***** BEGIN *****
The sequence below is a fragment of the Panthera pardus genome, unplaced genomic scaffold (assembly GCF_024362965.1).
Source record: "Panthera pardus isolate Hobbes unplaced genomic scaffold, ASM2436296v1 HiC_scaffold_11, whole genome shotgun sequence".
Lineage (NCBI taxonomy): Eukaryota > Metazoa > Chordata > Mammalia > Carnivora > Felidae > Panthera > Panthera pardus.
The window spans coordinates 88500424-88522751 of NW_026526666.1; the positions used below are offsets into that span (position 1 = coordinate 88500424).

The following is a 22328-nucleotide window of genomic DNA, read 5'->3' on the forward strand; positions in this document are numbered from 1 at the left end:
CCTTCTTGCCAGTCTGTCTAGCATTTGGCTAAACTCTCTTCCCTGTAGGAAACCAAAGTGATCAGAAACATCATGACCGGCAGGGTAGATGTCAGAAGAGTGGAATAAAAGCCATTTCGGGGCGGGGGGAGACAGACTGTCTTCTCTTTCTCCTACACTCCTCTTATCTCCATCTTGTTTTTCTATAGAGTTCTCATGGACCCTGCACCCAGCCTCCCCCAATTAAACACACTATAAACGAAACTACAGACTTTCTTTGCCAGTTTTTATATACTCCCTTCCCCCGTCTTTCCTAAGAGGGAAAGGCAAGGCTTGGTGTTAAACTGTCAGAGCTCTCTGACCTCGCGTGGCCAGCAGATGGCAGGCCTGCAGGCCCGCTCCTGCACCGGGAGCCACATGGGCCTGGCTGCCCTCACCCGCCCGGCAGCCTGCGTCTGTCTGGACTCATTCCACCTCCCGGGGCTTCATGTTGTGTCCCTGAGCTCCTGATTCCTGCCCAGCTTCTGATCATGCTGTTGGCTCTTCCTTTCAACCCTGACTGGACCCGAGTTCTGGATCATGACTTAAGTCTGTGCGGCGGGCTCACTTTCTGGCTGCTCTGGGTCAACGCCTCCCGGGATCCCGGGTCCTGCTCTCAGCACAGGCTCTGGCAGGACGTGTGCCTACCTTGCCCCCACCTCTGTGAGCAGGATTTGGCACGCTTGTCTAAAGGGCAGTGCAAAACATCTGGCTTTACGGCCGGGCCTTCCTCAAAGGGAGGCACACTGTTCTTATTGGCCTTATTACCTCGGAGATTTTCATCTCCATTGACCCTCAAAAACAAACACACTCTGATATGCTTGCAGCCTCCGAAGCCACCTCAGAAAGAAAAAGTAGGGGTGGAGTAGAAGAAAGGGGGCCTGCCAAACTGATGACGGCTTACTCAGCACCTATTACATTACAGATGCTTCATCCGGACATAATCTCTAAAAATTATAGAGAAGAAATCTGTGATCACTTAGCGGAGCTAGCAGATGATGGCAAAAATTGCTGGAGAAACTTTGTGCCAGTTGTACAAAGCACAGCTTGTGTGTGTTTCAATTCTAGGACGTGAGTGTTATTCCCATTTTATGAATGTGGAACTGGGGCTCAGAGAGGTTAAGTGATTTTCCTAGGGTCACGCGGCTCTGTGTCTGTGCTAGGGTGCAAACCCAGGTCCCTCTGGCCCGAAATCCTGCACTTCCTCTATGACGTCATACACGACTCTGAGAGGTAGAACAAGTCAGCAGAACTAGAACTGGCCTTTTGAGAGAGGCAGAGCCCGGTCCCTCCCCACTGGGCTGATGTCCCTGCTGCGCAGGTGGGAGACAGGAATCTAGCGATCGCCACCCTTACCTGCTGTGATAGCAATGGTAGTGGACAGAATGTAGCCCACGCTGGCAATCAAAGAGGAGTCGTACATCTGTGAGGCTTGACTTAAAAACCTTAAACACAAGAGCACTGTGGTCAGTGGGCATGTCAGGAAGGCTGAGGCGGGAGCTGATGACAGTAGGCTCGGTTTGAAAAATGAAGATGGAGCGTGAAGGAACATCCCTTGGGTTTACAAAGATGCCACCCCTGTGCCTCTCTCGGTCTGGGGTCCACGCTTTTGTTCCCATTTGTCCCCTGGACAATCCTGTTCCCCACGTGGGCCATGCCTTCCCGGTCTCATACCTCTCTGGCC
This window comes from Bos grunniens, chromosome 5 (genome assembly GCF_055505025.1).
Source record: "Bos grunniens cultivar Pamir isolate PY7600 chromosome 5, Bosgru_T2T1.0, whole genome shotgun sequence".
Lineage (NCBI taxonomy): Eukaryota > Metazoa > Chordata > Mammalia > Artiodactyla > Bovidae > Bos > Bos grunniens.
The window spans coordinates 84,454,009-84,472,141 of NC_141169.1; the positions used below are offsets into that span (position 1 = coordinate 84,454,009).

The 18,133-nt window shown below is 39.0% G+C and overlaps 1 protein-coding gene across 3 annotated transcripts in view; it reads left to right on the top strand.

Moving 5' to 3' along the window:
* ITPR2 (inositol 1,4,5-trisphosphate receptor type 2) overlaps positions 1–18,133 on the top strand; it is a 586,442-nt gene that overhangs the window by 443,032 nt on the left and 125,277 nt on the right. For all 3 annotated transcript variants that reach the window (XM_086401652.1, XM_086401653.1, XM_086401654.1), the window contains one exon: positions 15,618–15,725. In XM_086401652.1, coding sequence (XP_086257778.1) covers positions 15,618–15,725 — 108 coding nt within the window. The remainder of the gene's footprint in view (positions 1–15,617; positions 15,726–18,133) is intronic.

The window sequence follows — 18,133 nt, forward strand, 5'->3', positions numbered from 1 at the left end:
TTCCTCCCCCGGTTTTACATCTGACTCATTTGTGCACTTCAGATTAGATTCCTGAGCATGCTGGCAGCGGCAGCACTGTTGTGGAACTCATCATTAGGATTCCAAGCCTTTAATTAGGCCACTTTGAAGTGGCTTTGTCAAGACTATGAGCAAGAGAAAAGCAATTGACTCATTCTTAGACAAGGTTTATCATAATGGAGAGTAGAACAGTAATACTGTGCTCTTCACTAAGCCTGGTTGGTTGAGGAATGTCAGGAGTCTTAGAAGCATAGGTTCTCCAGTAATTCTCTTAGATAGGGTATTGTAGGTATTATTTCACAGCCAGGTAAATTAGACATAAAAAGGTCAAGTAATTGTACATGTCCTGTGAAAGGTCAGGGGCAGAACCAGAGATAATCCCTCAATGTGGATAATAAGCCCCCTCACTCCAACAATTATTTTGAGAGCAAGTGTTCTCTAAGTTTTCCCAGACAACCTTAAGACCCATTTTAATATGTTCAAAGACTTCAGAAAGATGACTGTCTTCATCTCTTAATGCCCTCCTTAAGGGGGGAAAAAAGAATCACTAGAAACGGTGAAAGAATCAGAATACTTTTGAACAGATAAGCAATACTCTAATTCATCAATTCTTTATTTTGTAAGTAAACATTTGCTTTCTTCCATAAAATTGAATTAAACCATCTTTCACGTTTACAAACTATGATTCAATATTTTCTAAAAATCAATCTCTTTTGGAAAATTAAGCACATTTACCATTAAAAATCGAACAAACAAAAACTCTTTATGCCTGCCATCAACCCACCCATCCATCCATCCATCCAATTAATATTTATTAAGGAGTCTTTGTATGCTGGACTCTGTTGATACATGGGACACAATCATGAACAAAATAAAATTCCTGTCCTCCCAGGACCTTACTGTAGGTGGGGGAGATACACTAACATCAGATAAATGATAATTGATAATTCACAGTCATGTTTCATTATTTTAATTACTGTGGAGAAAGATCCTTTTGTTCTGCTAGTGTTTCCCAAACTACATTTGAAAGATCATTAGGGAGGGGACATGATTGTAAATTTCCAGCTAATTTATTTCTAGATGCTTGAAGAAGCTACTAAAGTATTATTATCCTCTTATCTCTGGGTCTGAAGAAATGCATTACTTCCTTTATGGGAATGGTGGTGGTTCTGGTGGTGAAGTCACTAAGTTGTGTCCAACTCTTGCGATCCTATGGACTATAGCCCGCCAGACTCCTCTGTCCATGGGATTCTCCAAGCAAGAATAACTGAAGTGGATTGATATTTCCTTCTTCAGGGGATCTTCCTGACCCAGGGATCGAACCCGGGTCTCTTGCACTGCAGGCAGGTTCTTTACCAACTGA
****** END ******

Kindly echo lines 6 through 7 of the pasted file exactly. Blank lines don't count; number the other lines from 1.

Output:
CCTTCTTGCCAGTCTGTCTAGCATTTGGCTAAACTCTCTTCCCTGTAGGAAACCAAAGTGATCAGAAACATCATGACCGGCAGGGTAGATGTCAGAAGAGTGGAATAAAAGCCATTTCGGGGCGGGGGGAGACAGACTGTCTTCTCTTTCTCCTACACTCCTCTTATCTCCATCTTGTTTTTCTATAGAGTTCTCATGGACCCTGCACCCAGCCTCCCCCAATTAAACACACTATAAACGAAACTACAGACTTTCTTTGCCAGTTTTTATATACTCCCTTCCCCCGTCTTTCCTAAGAGGGAAAGGCAAGGCTTGGTGTTAAACTGTCAGAGCTCTCTGACCTCGCGTGGCCAGCAGATGGCAGGCCTGCAGGCCCGCTCCTGCACCGGGAGCCACATGGGCCTGGCTGCCCTCACCCGCCCGGCAGCCTGCGTCTGTCTGGACTCATTCCACCTCCCGGGGCTTCATGTTGTGTCCCTGAGCTCCTGATTCCTGCCCAGCTTCTGATCATGCTGTTGGCTCTTCCTTTCAACCCTGACTGGACCCGAGTTCTGGATCATGACTTAAGTCTGTGCGGCGGGCTCACTTTCTGGCTGCTCTGGGTCAACGCCTCCCGGGATCCCGGGTCCTGCTCTCAGCACAGGCTCTGGCAGGACGTGTGCCTACCTTGCCCCCACCTCTGTGAGCAGGATTTGGCACGCTTGTCTAAAGGGCAGTGCAAAACATCTGGCTTTACGGCCGGGCCTTCCTCAAAGGGAGGCACACTGTTCTTATTGGCCTTATTACCTCGGAGATTTTCATCTCCATTGACCCTCAAAAACAAACACACTCTGATATGCTTGCAGCCTCCGAAGCCACCTCAGAAAGAAAAAGTAGGGGTGGAGTAGAAGAAAGGGGGCCTGCCAAACTGATGACGGCTTACTCAGCACCTATTACATTACAGATGCTTCATCCGGACATAATCTCTAAAAATTATAGAGAAGAAATCTGTGATCACTTAGCGGAGCTAGCAGATGATGGCAAAAATTGCTGGAGAAACTTTGTGCCAGTTGTACAAAGCACAGCTTGTGTGTGTTTCAATTCTAGGACGTGAGTGTTATTCCCATTTTATGAATGTGGAACTGGGGCTCAGAGAGGTTAAGTGATTTTCCTAGGGTCACGCGGCTCTGTGTCTGTGCTAGGGTGCAAACCCAGGTCCCTCTGGCCCGAAATCCTGCACTTCCTCTATGACGTCATACACGACTCTGAGAGGTAGAACAAGTCAGCAGAACTAGAACTGGCCTTTTGAGAGAGGCAGAGCCCGGTCCCTCCCCACTGGGCTGATGTCCCTGCTGCGCAGGTGGGAGACAGGAATCTAGCGATCGCCACCCTTACCTGCTGTGATAGCAATGGTAGTGGACAGAATGTAGCCCACGCTGGCAATCAAAGAGGAGTCGTACATCTGTGAGGCTTGACTTAAAAACCTTAAACACAAGAGCACTGTGGTCAGTGGGCATGTCAGGAAGGCTGAGGCGGGAGCTGATGACAGTAGGCTCGGTTTGAAAAATGAAGATGGAGCGTGAAGGAACATCCCTTGGGTTTACAAAGATGCCACCCCTGTGCCTCTCTCGGTCTGGGGTCCACGCTTTTGTTCCCATTTGTCCCCTGGACAATCCTGTTCCCCACGTGGGCCATGCCTTCCCGGTCTCATACCTCTCTGGCC
This window comes from Bos grunniens, chromosome 5 (genome assembly GCF_055505025.1).